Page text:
But out, alack! he was but one hour mine;
The region cloud hath mask’d him from me now.        110
  Yet him for this my love no whit disdaineth;
  Suns of the world may stain when heaven’s sun staineth.
 
52.
SO am I as the rich, whose blessed key
Can bring him to his sweet up-locked treasure,
The which he will not every hour survey,        115
For blunting the fine point of seldom pleasure.
Therefore are feasts so solemn and so rare,
Since, seldom coming, in the long year set,
Like stones of worth they thinly placed are,
Or captain jewels in the carcanet.        120
So is the time that keeps you as my chest,
Or as the wardrobe which the robe doth hide,
To make some special instant special blest,
By new unfolding his imprison’d pride.
  Blessed are you, whose worthiness gives scope,        125
  Being had, to triumph, being lack’d, to hope.
 
54.
O, HOW much more doth beauty beauteous seem
By that sweet ornament which truth doth give!
The rose looks fair, but fairer we it deem
For that sweet odour which doth in it live.        130
The canker-blooms have full as deep a dye
As the perfumed tincture of the roses,
Hang on such thorns and play as wantonly
When summer’s breath their masked buds discloses:
But, for their virtue only is their show,        135
They live unwoo’d and unrespected fade,
Die to themselves. Sweet roses do not so;
Of their sweet deaths are sweetest odours made:
  And so of you, beauteous and lovely youth,
  When that shall fade, my verse distills your truth.        140
 
66.
TIRED with all these, for restful death I cry,
As, to behold desert a beggar born,
And needy nothing trimm’d in jollity,
And purest faith unhappily forsworn,
And gilded honour shamefully misplaced,        145
And maiden virtue rudely strumpeted,
And right perfection wrongfully disgraced,
And strength by limping sway disabled,
And art made tongue-tied by authority,
And folly doctor-like controlling skill,        150
And simple truth miscall’d simplicity,
And captive good attending captain ill:
  Tired with all these, from these would I be gone,
  Save that, to die, I leave my love alone.
 
70.
THAT thou art blamed shall not be thy defect,
        155
For slander’s mark was ever yet the fair;
The ornament of beauty is suspect,
A crow that flies in heaven’s sweetest air.
So thou be good, slander doth but approve
Thy worth the greater, being woo’d of time;        160
For canker vice the sweetest buds doth love,
And thou present’st a pure unstained prime.
Thou hast pass’d by the ambush of young days,
Either not assail’d or victor being charged;
Yet this thy praise cannot be so thy praise,        165
To tie up envy evermore enlarged:
  If some suspect of ill mask’d not thy show,
  Then thou alone kingdoms of hearts shouldst owe.
 
73.
THAT time of year thou mayst in me behold
When yellow leaves, or none, or few, do hang        170
Upon those boughs which shake against the cold,
Bare ruin’d choirs, where late the sweet birds sang.
In me thou see’st the twilight of such day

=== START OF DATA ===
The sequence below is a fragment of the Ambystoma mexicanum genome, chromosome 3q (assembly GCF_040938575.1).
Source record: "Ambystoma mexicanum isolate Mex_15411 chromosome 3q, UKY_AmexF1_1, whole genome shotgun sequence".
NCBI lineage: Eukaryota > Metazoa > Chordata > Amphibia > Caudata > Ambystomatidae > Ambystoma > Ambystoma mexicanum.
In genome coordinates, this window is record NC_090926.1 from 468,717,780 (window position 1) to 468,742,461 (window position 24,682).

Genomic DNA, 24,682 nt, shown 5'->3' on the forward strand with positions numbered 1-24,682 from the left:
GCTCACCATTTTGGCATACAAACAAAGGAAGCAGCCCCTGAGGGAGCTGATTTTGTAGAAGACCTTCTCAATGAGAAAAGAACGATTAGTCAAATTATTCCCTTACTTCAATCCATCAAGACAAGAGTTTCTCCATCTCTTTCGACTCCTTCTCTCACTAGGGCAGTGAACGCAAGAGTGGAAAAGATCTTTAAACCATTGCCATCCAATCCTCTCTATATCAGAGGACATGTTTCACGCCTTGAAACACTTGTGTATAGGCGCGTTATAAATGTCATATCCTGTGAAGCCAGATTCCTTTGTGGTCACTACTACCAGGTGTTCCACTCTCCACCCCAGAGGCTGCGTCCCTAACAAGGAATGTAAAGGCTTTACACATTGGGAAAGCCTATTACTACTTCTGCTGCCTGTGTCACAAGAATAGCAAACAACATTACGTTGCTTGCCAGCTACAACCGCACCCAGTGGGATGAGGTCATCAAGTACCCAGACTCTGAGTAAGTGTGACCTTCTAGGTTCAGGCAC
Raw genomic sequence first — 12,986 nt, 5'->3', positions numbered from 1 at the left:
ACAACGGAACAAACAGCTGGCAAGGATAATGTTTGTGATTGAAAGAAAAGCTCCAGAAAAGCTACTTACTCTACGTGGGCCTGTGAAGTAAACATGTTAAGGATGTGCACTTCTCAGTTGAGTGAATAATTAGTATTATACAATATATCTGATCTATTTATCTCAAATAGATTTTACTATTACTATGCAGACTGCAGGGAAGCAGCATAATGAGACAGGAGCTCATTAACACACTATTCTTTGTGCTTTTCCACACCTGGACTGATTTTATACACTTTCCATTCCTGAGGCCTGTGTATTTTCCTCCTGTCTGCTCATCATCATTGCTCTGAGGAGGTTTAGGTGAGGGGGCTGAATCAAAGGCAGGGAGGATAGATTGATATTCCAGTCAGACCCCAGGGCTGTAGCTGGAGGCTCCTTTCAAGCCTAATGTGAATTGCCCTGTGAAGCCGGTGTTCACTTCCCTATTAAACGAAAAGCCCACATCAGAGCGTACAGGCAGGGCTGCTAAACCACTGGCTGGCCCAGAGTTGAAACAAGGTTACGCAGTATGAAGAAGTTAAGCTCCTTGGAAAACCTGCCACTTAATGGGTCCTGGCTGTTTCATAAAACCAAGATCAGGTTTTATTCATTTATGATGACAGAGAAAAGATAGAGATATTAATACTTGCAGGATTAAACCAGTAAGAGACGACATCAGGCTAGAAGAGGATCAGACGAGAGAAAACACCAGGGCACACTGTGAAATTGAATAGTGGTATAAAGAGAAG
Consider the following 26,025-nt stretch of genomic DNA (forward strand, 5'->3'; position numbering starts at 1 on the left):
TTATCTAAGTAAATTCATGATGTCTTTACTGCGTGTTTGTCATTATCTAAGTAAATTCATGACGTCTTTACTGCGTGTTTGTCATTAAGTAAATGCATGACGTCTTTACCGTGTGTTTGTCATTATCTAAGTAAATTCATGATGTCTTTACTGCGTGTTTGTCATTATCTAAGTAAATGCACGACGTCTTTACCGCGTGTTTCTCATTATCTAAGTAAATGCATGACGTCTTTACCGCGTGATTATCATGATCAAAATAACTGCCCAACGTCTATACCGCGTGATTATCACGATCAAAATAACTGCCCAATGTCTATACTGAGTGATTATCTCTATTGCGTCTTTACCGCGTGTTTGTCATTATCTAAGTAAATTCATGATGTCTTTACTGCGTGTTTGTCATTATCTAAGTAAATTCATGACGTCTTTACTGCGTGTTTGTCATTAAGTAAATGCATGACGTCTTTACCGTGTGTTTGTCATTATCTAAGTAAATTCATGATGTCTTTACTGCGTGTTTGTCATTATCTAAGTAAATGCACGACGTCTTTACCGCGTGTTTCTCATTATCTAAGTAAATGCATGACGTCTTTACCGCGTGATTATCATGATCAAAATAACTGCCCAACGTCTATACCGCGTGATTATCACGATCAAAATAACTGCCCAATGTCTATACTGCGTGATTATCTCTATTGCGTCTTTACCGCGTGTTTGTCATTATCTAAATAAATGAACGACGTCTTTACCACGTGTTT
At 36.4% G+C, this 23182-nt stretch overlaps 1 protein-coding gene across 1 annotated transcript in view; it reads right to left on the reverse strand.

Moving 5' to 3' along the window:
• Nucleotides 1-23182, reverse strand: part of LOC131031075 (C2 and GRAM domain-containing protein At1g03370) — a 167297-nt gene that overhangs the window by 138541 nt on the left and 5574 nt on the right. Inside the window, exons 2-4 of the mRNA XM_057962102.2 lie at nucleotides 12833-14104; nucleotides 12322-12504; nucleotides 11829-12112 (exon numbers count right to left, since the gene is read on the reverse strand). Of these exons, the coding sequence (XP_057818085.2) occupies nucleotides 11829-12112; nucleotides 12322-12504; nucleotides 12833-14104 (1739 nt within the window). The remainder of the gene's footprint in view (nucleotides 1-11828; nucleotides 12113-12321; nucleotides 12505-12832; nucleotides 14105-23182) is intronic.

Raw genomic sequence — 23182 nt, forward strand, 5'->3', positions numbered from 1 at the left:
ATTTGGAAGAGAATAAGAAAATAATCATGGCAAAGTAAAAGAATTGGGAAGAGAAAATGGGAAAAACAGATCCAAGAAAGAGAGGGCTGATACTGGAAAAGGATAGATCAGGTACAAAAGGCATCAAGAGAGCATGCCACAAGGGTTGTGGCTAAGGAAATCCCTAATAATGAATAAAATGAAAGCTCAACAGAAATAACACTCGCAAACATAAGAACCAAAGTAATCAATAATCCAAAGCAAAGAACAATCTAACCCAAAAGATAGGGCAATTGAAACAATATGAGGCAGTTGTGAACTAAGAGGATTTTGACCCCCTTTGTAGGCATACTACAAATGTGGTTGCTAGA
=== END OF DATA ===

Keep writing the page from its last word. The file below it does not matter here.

As after sunset fadeth in the west,
Which by and by black night doth take away,        175
Death’s second self, that seals up all in rest.
In me thou seest the glowing of such fire
That on the ashes of his youth doth lie,
As the death-bed whereon it must expire
Consumed with that which it was nourish’d by.        180
  This thou perceivest, which makes thy love more strong,
  To love that well which thou must leave ere long.
 
90.
THEN hate me when thou wilt; if ever, now;
Now, while the world is bent my deeds to cross,
Join with the spite of fortune, make me bow,        185
And do not drop in for an after-loss:
Ah, do not, when my heart hath ’scaped this sorrow,
Come in the rearward of a conquer’d woe;
Give not a windy night a rainy morrow,
To linger out a purposed overthrow.        190
If thou wilt leave me, do not leave me last,
When other petty griefs have done their spite,
But in the onset come; so shall I taste
At first the very worst of fortune’s might,
  And other strains of woe, which now seem woe,        195
  Compared with loss of thee will not seem so.
 
97.
HOW like a winter hath my absence been
From thee, the pleasure of the fleeting year!
What freezings have I felt, what dark days seen!
What old December’s bareness every where!        200
And yet this time removed was summer’s time,
The teeming autumn, big with rich increase,
Bearing the wanton burden of the prime,
Like widow’d wombs after their lords’ decease:
Yet this abundant issue seem’d to me        205
But hope of orphans and unfather’d fruit;
For summer and his pleasures wait on thee,
And, thou away, the very birds are mute;
  Or, if they sing, ’tis with so dull a cheer
  That leaves look pale, dreading the winter’s near.        210
 
98.
FROM you have I been absent in the spring,
When proud-pied April dress’d in all his trim
Hath put a spirit of youth in every thing,
That heavy Saturn laugh’d and leap’d with him.
Yet nor the lays of birds nor the sweet smell        215
Of different flowers in odour and in hue
Could make me any summer’s story tell,
Or from their proud lap pluck them where they grew;
Nor did I wonder at the lily’s white,
Nor praise the deep vermilion in the rose;        220
They were but sweet, but figures of delight,
Drawn after you, you pattern of all those.
  Yet seem’d it winter still, and, you away,
  As with your shadow I with these did play.